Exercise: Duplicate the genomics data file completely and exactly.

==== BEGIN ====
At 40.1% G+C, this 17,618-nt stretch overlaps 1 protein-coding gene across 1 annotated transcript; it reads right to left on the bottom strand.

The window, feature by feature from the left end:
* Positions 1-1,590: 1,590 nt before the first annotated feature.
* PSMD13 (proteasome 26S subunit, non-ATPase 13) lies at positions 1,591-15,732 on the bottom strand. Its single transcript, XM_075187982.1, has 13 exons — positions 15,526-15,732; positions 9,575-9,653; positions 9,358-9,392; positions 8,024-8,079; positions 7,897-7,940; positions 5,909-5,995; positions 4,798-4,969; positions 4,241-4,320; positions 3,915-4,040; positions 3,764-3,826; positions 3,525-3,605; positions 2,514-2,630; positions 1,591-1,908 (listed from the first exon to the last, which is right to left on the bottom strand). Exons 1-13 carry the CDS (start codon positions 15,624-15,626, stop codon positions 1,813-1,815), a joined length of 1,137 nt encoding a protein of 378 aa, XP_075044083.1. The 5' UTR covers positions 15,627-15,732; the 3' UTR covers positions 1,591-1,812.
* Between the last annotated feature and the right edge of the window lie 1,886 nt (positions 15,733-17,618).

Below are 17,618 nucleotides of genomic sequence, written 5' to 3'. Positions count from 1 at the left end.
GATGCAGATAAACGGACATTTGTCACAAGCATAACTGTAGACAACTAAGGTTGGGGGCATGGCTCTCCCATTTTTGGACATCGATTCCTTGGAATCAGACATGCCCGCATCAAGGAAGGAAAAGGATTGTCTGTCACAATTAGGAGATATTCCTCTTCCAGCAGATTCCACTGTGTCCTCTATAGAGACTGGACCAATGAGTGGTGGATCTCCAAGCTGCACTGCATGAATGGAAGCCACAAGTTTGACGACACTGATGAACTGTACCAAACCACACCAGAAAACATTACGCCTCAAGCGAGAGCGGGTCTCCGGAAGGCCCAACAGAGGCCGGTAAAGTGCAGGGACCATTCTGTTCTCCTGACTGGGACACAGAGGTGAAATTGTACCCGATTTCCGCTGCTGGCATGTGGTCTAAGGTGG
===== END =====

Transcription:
At 40.1% G+C, this 17,618-nt stretch overlaps 1 protein-coding gene across 1 annotated transcript; it reads right to left on the bottom strand.

The window, feature by feature from the left end:
* Positions 1-1,590: 1,590 nt before the first annotated feature.
* PSMD13 (proteasome 26S subunit, non-ATPase 13) lies at positions 1,591-15,732 on the bottom strand. Its single transcript, XM_075187982.1, has 13 exons — positions 15,526-15,732; positions 9,575-9,653; positions 9,358-9,392; positions 8,024-8,079; positions 7,897-7,940; positions 5,909-5,995; positions 4,798-4,969; positions 4,241-4,320; positions 3,915-4,040; positions 3,764-3,826; positions 3,525-3,605; positions 2,514-2,630; positions 1,591-1,908 (listed from the first exon to the last, which is right to left on the bottom strand). Exons 1-13 carry the CDS (start codon positions 15,624-15,626, stop codon positions 1,813-1,815), a joined length of 1,137 nt encoding a protein of 378 aa, XP_075044083.1. The 5' UTR covers positions 15,627-15,732; the 3' UTR covers positions 1,591-1,812.
* Between the last annotated feature and the right edge of the window lie 1,886 nt (positions 15,733-17,618).

Below are 17,618 nucleotides of genomic sequence, written 5' to 3'. Positions count from 1 at the left end.
GATGCAGATAAACGGACATTTGTCACAAGCATAACTGTAGACAACTAAGGTTGGGGGCATGGCTCTCCCATTTTTGGACATCGATTCCTTGGAATCAGACATGCCCGCATCAAGGAAGGAAAAGGATTGTCTGTCACAATTAGGAGATATTCCTCTTCCAGCAGATTCCACTGTGTCCTCTATAGAGACTGGACCAATGAGTGGTGGATCTCCAAGCTGCACTGCATGAATGGAAGCCACAAGTTTGACGACACTGATGAACTGTACCAAACCACACCAGAAAACATTACGCCTCAAGCGAGAGCGGGTCTCCGGAAGGCCCAACAGAGGCCGGTAAAGTGCAGGGACCATTCTGTTCTCCTGACTGGGACACAGAGGTGAAATTGTACCCGATTTCCGCTGCTGGCATGTGGTCTAAGGTGG